Friday, July 18, 2014

Poem Review: "Daddy" by Sylvia Plath

Confessional poetry was a movement that primarily took place in America and flowed most actively during the 1950s and 60s. Through this form of writing, poets revealed a hardship they were having in descriptive, but far more direct ways than in just about any other form of writing (except autobiographies or essays). Of course, while the writers went through some difficult situations, we were just coming off the second World War and those who were victims of the Holocaust had truly horrifying accounts and their form of hardship is highly justified. Many of these writers had their own personal struggles, but in many cases could be viewed as highly over the top. A prime example is the most notable and definitive poet of this genre: Sylvia Plath. Of course, others such as Anne Sexton, Robert Lowell, and John Berryman were active during this time and I thoroughly enjoy the blunt execution of Sexton, but Plath is definitive in how she represents the struggle that it takes to execute this form. Plath most definitely had a mental and/or emotional condition that caused her hardship throughout her life that led her to attempt and eventually succeed at putting an end to her life. Plath is a subject of pity, but only in the way that she could not meet the treatment suited for her.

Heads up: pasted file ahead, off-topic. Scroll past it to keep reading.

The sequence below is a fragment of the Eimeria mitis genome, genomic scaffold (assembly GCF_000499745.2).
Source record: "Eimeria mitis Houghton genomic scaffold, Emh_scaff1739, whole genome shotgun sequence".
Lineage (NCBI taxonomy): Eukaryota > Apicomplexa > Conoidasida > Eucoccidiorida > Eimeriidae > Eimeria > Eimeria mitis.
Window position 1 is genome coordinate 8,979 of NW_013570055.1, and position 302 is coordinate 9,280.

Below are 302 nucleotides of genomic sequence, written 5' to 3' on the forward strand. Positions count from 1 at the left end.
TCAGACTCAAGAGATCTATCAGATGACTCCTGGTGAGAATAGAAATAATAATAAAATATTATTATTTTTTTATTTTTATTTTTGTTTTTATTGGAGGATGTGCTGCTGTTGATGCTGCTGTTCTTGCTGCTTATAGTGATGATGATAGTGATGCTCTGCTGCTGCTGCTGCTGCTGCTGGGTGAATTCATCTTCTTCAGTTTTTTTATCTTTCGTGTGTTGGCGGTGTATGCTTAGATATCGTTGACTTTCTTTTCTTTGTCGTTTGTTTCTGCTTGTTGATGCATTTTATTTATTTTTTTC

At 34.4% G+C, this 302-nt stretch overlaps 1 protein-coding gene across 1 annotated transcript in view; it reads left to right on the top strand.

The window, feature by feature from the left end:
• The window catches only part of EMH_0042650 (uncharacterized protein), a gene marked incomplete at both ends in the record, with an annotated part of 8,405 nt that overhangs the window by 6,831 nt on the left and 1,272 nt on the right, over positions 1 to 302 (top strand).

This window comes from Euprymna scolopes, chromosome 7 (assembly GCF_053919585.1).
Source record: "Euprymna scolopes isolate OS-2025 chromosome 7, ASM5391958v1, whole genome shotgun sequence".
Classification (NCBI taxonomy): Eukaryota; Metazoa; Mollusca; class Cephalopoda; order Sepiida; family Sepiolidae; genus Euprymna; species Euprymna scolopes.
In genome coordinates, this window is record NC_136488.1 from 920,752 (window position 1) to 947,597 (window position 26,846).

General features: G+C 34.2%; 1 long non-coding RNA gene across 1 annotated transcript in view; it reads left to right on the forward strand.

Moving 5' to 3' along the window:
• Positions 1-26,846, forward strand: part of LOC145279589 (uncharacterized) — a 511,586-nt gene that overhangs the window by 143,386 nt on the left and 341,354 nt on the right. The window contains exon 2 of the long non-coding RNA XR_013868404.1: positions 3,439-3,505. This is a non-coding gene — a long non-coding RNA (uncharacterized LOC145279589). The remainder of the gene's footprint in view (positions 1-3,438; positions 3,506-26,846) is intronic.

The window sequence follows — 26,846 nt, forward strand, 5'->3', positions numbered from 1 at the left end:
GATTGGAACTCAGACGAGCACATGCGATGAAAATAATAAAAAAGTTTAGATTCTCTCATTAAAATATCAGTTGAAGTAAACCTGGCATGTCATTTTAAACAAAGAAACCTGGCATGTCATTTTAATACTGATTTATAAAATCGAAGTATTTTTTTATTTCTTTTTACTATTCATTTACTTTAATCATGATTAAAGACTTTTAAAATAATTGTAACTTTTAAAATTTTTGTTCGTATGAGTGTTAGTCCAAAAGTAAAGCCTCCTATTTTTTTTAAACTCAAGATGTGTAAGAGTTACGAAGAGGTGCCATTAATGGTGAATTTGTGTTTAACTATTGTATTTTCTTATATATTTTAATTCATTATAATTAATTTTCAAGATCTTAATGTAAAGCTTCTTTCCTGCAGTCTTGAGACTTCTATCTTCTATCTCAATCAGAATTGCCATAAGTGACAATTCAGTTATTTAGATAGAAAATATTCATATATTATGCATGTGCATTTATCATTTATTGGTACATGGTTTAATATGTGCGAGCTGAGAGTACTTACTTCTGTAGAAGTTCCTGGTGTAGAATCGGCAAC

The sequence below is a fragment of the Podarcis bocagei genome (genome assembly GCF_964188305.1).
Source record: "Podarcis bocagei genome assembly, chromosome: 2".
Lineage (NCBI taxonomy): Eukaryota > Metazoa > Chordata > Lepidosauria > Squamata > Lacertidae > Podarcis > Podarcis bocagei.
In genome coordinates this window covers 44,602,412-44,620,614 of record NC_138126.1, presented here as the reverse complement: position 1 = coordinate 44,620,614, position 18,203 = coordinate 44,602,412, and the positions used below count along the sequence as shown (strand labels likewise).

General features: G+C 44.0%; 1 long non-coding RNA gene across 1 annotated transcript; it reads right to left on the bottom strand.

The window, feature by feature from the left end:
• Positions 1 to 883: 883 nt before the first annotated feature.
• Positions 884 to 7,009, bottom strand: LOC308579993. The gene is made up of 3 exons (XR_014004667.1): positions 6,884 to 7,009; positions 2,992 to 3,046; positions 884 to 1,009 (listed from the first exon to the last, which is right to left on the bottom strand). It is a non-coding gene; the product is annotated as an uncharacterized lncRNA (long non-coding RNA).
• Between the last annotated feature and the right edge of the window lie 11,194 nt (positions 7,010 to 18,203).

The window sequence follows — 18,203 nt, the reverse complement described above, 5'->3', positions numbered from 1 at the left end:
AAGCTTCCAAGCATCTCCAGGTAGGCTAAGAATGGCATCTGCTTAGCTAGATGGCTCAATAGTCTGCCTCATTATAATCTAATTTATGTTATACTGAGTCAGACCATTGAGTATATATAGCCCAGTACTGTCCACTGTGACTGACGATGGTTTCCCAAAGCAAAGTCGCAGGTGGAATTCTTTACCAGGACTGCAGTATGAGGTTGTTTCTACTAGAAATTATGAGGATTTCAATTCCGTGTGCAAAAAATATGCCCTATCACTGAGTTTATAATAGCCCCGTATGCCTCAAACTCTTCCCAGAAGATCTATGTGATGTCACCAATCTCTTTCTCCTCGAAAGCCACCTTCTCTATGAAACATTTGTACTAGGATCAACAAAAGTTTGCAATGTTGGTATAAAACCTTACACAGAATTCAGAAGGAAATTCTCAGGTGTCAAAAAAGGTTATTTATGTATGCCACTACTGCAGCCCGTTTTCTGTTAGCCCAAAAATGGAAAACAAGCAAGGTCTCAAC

One of her most notable works is "Daddy," a poem where she confesses (oh how this word is so appropriate for this post) her hatred for her father. She takes on the theme of how his German background makes him the perfect target of being a Nazi and how she was the Jew in his life, even though she was Unitarian. This is the first piece of evidence in providing a very "over the top" description of her daddy. The relationship is portrayed as abusive and suffocating, even though from initial research, he was a college professor. He died when Plath was eight due to complications from diabetes that he misdiagnosed, developing physical evidence through the gangrene growing on his foot. Plath uses her argument to continue rubbing in the pain he had to go through and how his death caused her even more pain

According to Plath, the interaction with her father was one where she was, "barely daring to breathe or achoo" (L 5) in the nature that she felt emotionally suffocated. Using the term "achoo" provides an auditory effect that allows the sound to be far more dramatic. She does the same with the German language when she mocks her father and his background by mentioning, "your Luftwaffe, your Gobbledygoo" (L 42). She goes even further by mentioning that her daddy worships "not God but a Swastika" (L 46) and how he won her mother over because according to her, "every woman adores a Fascist" (L 48). These are some heavy-handed controversial remarks for an individual not directly attacked by the Holocaust and has boxed themselves into over-thinking their father so outrageously.